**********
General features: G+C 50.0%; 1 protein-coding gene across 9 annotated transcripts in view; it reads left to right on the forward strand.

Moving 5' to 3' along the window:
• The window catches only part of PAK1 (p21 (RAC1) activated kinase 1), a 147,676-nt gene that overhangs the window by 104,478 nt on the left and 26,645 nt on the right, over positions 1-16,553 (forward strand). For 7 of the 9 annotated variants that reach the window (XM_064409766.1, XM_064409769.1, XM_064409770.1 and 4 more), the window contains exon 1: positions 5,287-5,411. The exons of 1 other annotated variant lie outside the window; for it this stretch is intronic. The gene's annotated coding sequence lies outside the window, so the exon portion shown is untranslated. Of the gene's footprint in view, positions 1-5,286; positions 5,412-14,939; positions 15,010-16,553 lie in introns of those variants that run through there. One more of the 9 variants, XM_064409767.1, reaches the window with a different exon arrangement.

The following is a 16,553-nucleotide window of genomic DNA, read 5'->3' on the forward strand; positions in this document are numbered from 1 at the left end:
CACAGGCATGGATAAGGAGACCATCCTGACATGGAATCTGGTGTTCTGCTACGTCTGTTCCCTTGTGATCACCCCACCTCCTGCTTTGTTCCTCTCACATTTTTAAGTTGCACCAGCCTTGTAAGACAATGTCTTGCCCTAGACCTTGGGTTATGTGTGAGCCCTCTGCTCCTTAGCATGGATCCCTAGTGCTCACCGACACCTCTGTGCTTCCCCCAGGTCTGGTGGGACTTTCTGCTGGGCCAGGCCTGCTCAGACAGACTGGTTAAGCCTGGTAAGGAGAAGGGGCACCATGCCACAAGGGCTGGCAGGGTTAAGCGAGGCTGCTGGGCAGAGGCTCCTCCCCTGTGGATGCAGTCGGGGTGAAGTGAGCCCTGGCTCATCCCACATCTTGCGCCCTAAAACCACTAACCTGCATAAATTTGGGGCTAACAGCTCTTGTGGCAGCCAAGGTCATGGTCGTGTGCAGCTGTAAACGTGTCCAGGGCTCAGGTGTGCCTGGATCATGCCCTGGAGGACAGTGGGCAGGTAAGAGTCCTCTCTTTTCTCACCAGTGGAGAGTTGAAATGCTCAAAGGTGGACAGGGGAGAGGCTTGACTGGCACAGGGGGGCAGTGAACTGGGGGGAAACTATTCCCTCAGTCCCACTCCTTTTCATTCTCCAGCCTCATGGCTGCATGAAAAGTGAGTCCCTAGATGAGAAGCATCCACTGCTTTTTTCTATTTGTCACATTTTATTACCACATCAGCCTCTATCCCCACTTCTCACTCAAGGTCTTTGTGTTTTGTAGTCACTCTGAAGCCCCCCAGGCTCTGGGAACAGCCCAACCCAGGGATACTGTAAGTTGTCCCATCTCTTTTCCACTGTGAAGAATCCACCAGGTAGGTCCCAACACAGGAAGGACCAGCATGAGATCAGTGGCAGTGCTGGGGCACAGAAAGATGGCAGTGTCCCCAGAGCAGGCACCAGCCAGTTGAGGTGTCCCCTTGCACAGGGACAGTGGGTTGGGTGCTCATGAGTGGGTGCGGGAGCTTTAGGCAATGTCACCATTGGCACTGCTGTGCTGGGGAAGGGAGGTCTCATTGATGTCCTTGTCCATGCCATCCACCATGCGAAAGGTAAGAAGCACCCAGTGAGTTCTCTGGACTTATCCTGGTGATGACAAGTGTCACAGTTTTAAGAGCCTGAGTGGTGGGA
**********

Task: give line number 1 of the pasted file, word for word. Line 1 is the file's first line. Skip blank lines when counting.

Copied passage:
General features: G+C 50.0%; 1 protein-coding gene across 9 annotated transcripts in view; it reads left to right on the forward strand.